An experimental limitation was the lack of counterbalance between the MEG data in LEVODOPA-OFF and LEVODOPA-ON conditions, which were always collected on the same visit in the same order. Thus, factors not related to the medication may have influenced classification (e.g., environment, subject familiarity with protocol). Addressing this important and challenging limitation may require alternative study designs involving multiple sessions per subject (e.g., training and testing on data recorded from different days). Furthermore, an inherent limitation of the present design is the potential difference in movement-related noise levels between LEVODOPA-OFF and LEVODOPA-ON conditions despite head movement compensation through continuous head localization. Additionally, the present analysis included both hemispheres to compare predictions against the largely bilateral set of clinical factor scores considered, thus neglecting potential relationships between the lateralized clinical factors of upper extremities and the laterality of MEG in PD (Heinrichs-Graham et al., 2017). Finally, while our recording duration (∼3 min) was consistent with prior resting-state spectral analyses (Pollok et al., 2012; Hall et al., 2014; Cao et al., 2020; Vinding et al., 2020), other relevant metrics, such as resting-state canonical brain networks, may require longer recording durations (Liuzzi et al., 2017).

We limited our classifications to linear SVMs and a small feature space that facilitated interpretability. Nevertheless, we recognize that other classification algorithms may be more appropriate to exploit specific relationships between features. While preliminary visual inspection of features did not reveal salient relationships to exploit, higher classification accuracy may be possible using non-linear kernel-based SVMs, or using alternative methods such as classification and regression trees. With more sophisticated methods, alternative techniques for interpretation are warranted (Haufe et al., 2014). Notably, while our hyperparameter space was unidimensional, the use of Bayesian optimization is readily applicable when the hyperparameter space is multidimensional. Despite the limitations noted, the present study contributes quantitative information regarding inter-subject variability of clinical and neurophysiological SDR profiles. The study further demonstrates the potential for classification approaches to evaluate candidate multi-faceted biomarkers relative to the spectrum of PD clinical phenotypes (Marras et al., 2020).

Data Availability Statement

The motor factor scores for all subjects, support vector machine frequency weights, and cross-validated accuracies for all subjects were uploaded to the Data Repository for U of M (DRUM) and will be persistently accessible to the public at the following DOI: https://doi.org/10.13020/r6af-pj55. Further, the MATLAB code used to train and test the SVMs is available at the following GitHub repository: https://github.com/eurypt/MEG-UPDRS.

Ethics Statement

The studies involving human participants were reviewed and approved by the King Fahad Medical City Institutional Review Board and University of Minnesota Institutional Review Board. The patients/participants provided their written informed consent to participate in this study.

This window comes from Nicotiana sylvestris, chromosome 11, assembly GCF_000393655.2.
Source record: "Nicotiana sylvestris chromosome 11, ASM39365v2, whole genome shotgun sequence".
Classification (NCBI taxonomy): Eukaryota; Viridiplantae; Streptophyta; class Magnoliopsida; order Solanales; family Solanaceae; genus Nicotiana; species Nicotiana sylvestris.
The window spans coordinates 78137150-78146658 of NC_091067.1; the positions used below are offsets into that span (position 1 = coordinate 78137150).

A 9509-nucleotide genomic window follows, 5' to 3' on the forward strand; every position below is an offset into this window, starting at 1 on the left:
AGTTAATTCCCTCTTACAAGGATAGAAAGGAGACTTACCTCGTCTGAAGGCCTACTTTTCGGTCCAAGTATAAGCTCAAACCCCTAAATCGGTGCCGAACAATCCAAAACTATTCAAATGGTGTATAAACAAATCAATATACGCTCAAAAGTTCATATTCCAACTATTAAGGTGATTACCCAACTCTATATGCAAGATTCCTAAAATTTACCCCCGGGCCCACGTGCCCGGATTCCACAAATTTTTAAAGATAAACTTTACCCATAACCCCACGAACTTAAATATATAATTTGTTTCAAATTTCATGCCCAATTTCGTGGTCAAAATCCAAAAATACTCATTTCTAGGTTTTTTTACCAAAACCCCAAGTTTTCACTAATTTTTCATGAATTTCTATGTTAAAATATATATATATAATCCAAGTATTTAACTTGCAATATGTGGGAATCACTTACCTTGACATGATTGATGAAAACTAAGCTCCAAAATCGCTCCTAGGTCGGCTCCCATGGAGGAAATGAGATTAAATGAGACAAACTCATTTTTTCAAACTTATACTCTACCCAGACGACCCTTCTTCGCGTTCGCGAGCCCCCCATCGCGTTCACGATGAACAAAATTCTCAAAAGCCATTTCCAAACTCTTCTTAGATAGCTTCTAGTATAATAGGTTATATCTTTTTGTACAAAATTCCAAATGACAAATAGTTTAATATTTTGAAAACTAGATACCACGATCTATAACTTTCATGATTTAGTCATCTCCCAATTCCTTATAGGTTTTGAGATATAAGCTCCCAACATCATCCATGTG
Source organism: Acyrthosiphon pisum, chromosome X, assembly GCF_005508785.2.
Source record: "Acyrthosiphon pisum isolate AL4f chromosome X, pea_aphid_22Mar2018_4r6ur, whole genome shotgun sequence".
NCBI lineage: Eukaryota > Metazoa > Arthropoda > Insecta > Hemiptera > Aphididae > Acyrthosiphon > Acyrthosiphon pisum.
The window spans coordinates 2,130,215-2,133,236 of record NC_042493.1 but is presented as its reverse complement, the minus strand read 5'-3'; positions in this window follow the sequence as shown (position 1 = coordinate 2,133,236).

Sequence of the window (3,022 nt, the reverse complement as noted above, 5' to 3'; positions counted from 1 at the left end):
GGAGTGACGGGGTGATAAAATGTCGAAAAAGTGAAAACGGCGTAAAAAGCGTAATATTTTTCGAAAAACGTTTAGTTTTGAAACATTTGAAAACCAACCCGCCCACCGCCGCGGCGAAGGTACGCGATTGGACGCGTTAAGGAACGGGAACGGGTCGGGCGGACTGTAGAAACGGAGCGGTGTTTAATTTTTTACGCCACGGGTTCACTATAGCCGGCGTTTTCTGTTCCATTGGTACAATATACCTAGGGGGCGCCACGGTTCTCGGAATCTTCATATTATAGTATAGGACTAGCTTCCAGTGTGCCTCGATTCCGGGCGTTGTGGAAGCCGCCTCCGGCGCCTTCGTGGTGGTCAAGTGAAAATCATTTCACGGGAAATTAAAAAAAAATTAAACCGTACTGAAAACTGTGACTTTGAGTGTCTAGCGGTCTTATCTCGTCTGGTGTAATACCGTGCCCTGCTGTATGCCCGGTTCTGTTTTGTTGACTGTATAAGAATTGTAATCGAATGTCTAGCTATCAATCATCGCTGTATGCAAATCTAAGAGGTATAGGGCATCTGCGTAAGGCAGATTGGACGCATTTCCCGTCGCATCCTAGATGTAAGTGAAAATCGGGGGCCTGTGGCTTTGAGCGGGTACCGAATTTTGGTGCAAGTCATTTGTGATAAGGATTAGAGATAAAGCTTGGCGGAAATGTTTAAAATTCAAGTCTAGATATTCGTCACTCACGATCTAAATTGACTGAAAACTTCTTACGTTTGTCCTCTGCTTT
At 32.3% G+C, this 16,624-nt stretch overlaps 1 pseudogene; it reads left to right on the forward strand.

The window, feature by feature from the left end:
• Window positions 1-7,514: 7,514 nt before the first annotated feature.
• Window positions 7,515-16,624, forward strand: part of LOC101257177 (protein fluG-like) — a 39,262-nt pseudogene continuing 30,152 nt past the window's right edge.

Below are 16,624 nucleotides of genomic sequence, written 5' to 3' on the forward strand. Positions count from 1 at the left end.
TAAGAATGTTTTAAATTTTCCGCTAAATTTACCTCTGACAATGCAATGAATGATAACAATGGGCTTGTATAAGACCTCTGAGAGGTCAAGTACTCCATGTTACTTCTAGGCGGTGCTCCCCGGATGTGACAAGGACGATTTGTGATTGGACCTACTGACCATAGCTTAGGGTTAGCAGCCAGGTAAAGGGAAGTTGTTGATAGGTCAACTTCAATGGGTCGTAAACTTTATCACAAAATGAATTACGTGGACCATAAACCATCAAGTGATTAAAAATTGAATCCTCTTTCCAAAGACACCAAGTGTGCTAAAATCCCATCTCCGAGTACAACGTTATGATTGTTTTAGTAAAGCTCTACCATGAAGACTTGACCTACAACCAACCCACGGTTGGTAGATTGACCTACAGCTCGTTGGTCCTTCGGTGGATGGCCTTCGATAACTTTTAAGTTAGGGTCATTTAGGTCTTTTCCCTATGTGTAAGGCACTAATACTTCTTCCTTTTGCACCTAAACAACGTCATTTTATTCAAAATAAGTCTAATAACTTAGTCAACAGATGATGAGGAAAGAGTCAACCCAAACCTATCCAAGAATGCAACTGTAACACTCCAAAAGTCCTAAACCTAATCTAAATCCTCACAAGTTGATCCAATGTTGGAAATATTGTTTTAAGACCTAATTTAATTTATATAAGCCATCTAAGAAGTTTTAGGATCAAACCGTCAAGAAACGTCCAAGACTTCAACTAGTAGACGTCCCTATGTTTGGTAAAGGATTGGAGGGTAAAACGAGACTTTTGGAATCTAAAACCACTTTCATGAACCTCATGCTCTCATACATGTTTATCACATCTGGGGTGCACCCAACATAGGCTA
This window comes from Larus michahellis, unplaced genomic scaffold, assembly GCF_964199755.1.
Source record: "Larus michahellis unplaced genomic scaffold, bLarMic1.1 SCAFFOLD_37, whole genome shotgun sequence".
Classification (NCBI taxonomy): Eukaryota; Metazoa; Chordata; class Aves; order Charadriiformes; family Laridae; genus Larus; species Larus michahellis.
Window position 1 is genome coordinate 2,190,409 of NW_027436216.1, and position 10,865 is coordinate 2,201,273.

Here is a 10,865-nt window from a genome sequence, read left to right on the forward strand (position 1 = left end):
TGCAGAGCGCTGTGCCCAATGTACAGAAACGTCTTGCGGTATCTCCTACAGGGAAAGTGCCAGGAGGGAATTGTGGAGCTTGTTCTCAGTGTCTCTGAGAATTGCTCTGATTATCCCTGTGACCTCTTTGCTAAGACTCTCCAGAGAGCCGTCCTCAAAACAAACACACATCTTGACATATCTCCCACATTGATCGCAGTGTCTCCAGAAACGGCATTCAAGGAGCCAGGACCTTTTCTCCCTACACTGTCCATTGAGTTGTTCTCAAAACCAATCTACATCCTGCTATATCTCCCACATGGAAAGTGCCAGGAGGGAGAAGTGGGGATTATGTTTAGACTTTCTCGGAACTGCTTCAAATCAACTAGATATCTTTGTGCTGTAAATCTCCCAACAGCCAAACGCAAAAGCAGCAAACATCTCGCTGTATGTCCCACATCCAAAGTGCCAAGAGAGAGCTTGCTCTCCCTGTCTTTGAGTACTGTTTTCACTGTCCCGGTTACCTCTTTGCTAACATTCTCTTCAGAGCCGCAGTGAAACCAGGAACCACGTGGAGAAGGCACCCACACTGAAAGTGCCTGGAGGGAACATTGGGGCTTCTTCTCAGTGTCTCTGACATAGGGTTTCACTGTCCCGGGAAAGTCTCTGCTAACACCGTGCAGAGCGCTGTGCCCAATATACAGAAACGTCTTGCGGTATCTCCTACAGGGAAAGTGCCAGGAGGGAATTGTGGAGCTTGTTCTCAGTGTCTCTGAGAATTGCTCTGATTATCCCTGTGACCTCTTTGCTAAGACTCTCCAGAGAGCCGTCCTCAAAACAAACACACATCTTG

Author Contributions

EP analyzed the data and wrote the manuscript. MDJ and JAB conceived, designed, and oversaw execution of the research project and manuscript writing. TMM and SN collected the clinical data. FA and TA collected the magnetoencephalography data. SK and VP were involved in design and review of data analysis and in organizing and revising the manuscript. All authors contributed to the article and approved the submitted version.

Funding

The research was funded by the King Fahad Medical City, the National Science Foundation (00039202 to EP), and the National Institutes of Health (R01-NS094206 and P50-NS098573).

Conflict of Interest

The authors declare that the research was conducted in the absence of any commercial or financial relationships that could be construed as a potential conflict of interest.

Acknowledgments

We thank Christopher G. Goetz, Glenn T. Stebbins, Shahid Mian, Wassilios Meissner, Scott E. Cooper, Veikko Jousmäki, Lahbib Soualmi, and Christopher Cline for the helpful discussion.

Supplementary Material

The Supplementary Material for this article can be found online at: https://www.frontiersin.org/articles/10.3389/fnhum.2021.640591/full#supplementary-material

Footnotes

  1. ^ https://www.fieldtriptoolbox.org/
  2. ^ http://neuroimage.usc.edu/brainstorm

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Keywords: short duration L-Dopa response, magnetoencephalography, Parkinson’s disease, motor cortex, machine learning

Citation: Peña E, Mohammad TM, Almohammed F, AlOtaibi T, Nahrir S, Khan S, Poghosyan V, Johnson MD and Bajwa JA (2021) Individual Magnetoencephalography Response Profiles to Short-Duration L-Dopa in Parkinson’s Disease. Front. Hum. Neurosci. 15:640591. doi: 10.3389/fnhum.2021.640591

Received: 11 December 2020; Accepted: 23 February 2021;
Published: 15 March 2021.

Edited by:

Vladimir Litvak, University College London, United Kingdom

Reviewed by:

Timon Merk, Charité—Universitätsmedizin Berlin, Germany
Alex Wiesman, Montreal University, Canada

Copyright © 2021 Peña, Mohammad, Almohammed, AlOtaibi, Nahrir, Khan, Poghosyan, Johnson and Bajwa. This is an open-access article distributed under the terms of the Creative Commons Attribution License (CC BY). The use, distribution or reproduction in other forums is permitted, provided the original author(s) and the copyright owner(s) are credited and that the original publication in this journal is cited, in accordance with accepted academic practice. No use, distribution or reproduction is permitted which does not comply with these terms.

*Correspondence: Jawad A. Bajwa, drbajwa@gmail.com